VCAS2002

Information about VCAS2002

Published on April 9, 2008

Author: DC_Cloepatra

Source: authorstream.com

Content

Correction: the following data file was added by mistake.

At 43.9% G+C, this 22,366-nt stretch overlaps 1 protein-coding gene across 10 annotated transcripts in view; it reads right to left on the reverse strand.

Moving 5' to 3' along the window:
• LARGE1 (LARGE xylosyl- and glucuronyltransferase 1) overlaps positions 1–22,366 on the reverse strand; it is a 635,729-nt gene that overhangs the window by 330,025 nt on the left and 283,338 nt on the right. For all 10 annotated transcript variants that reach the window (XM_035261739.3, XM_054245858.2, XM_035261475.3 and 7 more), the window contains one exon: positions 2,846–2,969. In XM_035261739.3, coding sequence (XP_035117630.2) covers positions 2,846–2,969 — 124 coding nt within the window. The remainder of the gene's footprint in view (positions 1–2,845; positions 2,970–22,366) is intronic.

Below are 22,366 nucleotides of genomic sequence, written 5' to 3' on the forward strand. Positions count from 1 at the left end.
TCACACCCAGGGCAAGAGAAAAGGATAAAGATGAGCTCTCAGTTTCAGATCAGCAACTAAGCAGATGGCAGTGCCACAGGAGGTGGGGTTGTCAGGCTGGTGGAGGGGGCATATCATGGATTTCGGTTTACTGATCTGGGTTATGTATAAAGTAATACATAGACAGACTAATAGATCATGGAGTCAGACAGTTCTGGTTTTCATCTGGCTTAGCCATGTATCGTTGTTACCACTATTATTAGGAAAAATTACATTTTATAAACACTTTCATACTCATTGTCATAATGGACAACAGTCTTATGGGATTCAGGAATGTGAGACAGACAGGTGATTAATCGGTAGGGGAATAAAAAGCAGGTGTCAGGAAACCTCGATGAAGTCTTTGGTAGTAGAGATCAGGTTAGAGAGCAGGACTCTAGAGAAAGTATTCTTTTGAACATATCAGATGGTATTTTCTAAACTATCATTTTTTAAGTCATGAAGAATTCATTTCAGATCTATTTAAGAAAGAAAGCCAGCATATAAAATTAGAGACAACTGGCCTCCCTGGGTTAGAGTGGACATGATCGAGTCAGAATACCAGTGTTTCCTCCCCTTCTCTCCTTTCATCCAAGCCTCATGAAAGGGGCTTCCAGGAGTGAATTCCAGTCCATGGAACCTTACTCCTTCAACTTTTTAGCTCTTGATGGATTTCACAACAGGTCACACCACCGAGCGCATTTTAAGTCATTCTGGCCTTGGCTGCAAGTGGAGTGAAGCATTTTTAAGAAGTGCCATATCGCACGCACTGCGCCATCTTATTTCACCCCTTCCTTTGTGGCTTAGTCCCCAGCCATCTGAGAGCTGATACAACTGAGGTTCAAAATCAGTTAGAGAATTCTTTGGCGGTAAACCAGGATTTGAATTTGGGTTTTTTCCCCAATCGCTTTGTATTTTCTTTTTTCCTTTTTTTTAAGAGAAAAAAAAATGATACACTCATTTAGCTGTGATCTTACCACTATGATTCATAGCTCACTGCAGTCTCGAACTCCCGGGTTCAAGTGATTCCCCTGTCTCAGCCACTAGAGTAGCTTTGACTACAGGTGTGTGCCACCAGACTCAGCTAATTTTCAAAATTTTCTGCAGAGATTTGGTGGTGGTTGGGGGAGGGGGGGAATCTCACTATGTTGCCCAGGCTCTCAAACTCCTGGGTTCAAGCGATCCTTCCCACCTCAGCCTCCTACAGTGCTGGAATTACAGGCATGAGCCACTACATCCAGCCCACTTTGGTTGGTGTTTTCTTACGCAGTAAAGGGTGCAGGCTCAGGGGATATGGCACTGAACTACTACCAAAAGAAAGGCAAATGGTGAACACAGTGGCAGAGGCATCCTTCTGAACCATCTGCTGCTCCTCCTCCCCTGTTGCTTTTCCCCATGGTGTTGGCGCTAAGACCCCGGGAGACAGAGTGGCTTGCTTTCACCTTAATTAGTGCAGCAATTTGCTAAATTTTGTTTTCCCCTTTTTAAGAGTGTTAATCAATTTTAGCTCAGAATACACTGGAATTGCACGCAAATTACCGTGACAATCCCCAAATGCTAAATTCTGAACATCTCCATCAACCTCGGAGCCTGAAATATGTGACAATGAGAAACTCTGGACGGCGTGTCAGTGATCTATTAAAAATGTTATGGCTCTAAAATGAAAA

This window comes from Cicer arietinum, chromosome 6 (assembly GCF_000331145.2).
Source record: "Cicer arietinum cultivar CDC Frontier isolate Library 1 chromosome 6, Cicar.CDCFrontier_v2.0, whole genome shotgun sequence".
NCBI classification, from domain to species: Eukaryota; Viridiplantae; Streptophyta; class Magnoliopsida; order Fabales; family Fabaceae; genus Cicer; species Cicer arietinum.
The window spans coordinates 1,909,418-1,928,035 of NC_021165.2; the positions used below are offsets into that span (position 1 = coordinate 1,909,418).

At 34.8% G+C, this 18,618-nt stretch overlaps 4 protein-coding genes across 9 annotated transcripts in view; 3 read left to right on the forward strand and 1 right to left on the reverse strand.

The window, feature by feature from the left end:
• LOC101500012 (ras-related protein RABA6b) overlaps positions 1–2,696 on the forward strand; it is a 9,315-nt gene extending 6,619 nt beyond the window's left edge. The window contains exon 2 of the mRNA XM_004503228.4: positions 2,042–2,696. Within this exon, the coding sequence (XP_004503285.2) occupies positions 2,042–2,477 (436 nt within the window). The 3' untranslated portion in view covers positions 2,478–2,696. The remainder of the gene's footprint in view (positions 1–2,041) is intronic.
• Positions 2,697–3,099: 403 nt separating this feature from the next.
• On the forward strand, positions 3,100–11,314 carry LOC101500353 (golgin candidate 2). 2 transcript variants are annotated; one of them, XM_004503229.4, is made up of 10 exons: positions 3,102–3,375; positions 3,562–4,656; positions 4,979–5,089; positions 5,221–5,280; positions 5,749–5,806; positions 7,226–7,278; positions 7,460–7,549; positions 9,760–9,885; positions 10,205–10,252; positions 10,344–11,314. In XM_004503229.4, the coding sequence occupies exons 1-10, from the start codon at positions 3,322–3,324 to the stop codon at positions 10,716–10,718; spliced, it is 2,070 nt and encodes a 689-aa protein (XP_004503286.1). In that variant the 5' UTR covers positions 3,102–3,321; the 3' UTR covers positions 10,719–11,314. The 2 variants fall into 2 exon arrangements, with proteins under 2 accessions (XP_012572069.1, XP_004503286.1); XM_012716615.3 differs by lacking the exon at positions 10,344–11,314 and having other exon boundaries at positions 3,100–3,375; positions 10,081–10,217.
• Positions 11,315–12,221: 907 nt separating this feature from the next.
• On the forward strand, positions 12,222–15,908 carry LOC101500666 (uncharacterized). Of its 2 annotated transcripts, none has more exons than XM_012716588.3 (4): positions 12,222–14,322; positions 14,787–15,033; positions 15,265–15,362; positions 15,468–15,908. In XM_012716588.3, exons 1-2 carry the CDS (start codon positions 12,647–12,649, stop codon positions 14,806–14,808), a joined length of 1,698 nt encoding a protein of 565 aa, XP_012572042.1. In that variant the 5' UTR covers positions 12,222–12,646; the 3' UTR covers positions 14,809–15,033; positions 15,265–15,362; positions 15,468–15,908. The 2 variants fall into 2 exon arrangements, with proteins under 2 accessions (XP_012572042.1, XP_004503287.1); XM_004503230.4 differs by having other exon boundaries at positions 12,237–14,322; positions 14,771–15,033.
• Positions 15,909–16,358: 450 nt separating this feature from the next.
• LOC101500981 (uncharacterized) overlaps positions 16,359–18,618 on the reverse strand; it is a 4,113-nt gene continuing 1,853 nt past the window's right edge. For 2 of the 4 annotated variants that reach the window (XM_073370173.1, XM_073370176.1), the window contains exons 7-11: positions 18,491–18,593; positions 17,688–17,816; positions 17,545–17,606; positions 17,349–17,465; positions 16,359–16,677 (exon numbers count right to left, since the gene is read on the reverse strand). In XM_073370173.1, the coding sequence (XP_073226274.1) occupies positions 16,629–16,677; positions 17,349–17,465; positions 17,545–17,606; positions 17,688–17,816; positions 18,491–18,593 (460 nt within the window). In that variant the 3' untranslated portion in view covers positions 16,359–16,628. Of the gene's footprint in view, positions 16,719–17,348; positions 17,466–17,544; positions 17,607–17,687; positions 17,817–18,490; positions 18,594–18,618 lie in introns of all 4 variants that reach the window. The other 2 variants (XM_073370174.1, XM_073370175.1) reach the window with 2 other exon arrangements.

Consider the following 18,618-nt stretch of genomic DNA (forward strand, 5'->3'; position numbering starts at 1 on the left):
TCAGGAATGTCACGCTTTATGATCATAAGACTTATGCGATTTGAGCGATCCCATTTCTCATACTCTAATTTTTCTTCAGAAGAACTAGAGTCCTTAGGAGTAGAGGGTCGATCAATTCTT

Japan’s Economic Engine Why Did It Stall, and Can It Be Restarted?:  Japan’s Economic Engine Why Did It Stall, and Can It Be Restarted? Michael Smitka Prof of Economics Washington & Lee University Virginia Consortium of Asian Studies 2002 Conference Mary Washington College February 9, 2002 Claims:  Claims Japan’s economic slowdown was inevitable Japan’s economy will never grow again If things go well, that will not matter But Japan-related enrollments?! Three Theories:  Three Theories “Macroeconomic Mistake” Ministry of Finance and Bank of Japan goofed big-time, several times “System That Soured” old world politics in a new economy fiddling while Japan declines smoke & mirrors hide business as usual “Secular Decline” Demographic change & economic maturity My Emphasis: Secular Decline:  My Emphasis: Secular Decline Secular decline Lots of capital - real returns low Productivity growth modest Services! Protected sectors! But in past declining sectors disappeared juxtaposition of old & new not novel Labor force now shrinking Growth Accounting: % pa contribution Capital contribution shows diminishing returns:  Growth Accounting: % pa contribution Capital contribution shows diminishing returns Yoshikawa, Hiroshi (2000). Technical Progress and the Growth of the Japanese Economy – Past and Future. Oxford Review of Economic Policy. 16:2, 36. Population Profile:  Population Profile Macroeconomic Policy Mistake:  Macroeconomic Policy Mistake Japan responded to shocks with easy money Sept 1985 Plaza Accord / ¥ appreciation Oct 1987 US stock market crash Only hiked interest rates May, 1989 Raised sharply through August 1990 low rates for 3 1/2 years But already obvious reaction in Jan ‘90 The “Bubble”:  The “Bubble” Stock market up 4-fold in 2 years Land prices, too. “Bubbles” burst - bad debt, other fallout Example: Onoue pencil buildings, golf, stocks Only $2 billion in a $5 trillion economy But repeated many, many times over Bubble Aftereffects:  Bubble Aftereffects Massive bad loans Bankrupt banking system Massive bad government assets too Fearful public Bad recession How to cure:  How to cure Better monetary policy But classic liquidity trap When no one needs to borrow, low interest rates don’t help Slide14:  Interest Rates in Money Markets and Lending Rates Fiscal policy:  Fiscal policy Better fiscal policy??? But spend on what? Done poorly, not credible 11+ packages full of “smoke & mirrors” Saved not spent Net effect is a “bond bubble” Debt 150% of GDP Current interest rate 1.5% pa Modest inflation ==> 6% pa interest rate 150%x6%= 8% of GDP or +60% of central budget Fiscal policy also impotent / not viable Slide16:  Italy [blue]: profligate but improving Japan [red]: debt still rising sharply Germany [pink]: now past spike due to reunification US [green]: now past “Reagonomics” debt explosion Country data: central + local debt as % of GDP Green bars: Japan’s central + local long-term debt, trillions of yen, fiscal year basis Structural Barriers:  Structural Barriers Too much agriculture Farmers are dying off……very slowly Too much construction Bankruptcy, U up Inefficient retailing, services Daiei de facto bankruptcy Sogo de jure bankruptcy Auto example:  Auto example 11 firms in a small market Big structural issues even here! Nissan 20 year decline: not just bubble It and 8 other firms acquired, 6 by foreigners Honda in contrast booming, Toyota OK Firm-level variation Periods of understandable optimism in an industry with an 8-year planning horizon But steady shrinkage of employment Structural Optimist:  Structural Optimist Current recession shows problems are being addressed But will take years to complete Nissan turnaround: 3+ year process But suppliers now must adjust! Hollowing out to continue Mismatches remain: current labor force allocation versus needs for health care Latent demand for labor is growing Macro Optimist View:  Macro Optimist View I don’t know any optimists The Dismal View:  The Dismal View Financial meltdown a real possibility Hyperinflation, as in 1946-49 Recession can turn into a long-lasting depression Another Soviet Union?! “Japan-passing” is likely No ability to contribute to world And China will face the same problems Macro growth? Never again:  Macro growth? Never again Bad debts remains large Government deficits hard to cure Short-term pain: unemployment adjusted for labor force exit already at 8.5% level! Recovery won’t be quick. But will heal time. Structural adjustment is at best icing on the cake Does it matter?:  Does it matter? Slow growth but declining population Output can shrink while incomes rise Yet long-run retirement gap huge Taxes and/or benefits must suffer But that would be true even without the “bubble” and its aftereffects Ideal World:  Ideal World Japan, with an aging population, would like to save a lot Domestic opportunities few So accumulate foreign assets Globalization not advanced enough Unlike the late 1800s! We’ve retrogressed! “Hollowing out” isn’t a problem, it’s a necessity! Long-run pressure on incomes is huge absent large-scale immigration Bottom Line:  Bottom Line Japan is basically an upper-middle income society, at European levels Belt tightening will hurt But Japan will remain prosperous Lessons for other developing countries Slowdown won’t be unique to Japan But slowdown produces huge imbalances Large swings in the flow-of-funds are bound to stress any financial system, no matter how well run The End:  The End Addenda follow, deleted from talk to honor time constraints US Role and Interests:  US Role and Interests Structural change creates opportunities Japan is more open than any time since the early 1930s US, other foreign firms major players in several industries International trade will remain sizeable Not an issue this recession, for the first time in memory! Weak yen will increase exports; the problem is a poorly functioning international financial system: “Globalization” has retrogressed since the early 20th century! Slide30:  More recent data: debt to GDP and total debt in yen trillions for Japan Slide31:  Compensation of Employees Stagnant / falling incomes don’t encourage growing consumption Slide32:  Bankruptcies: numbers are high but hide increase in failures of very large firms Slide33:  Birth rate and annual number of births (left scale is units of 10,000, right scale is BR) The “echo” of the 1947-49 baby boom peaked in 1973, 24 years later. However no 2nd echo showed up in 1997… Slide34:  Unemployment is lower than it would be in the US context because of large swings to “not in labor force” status.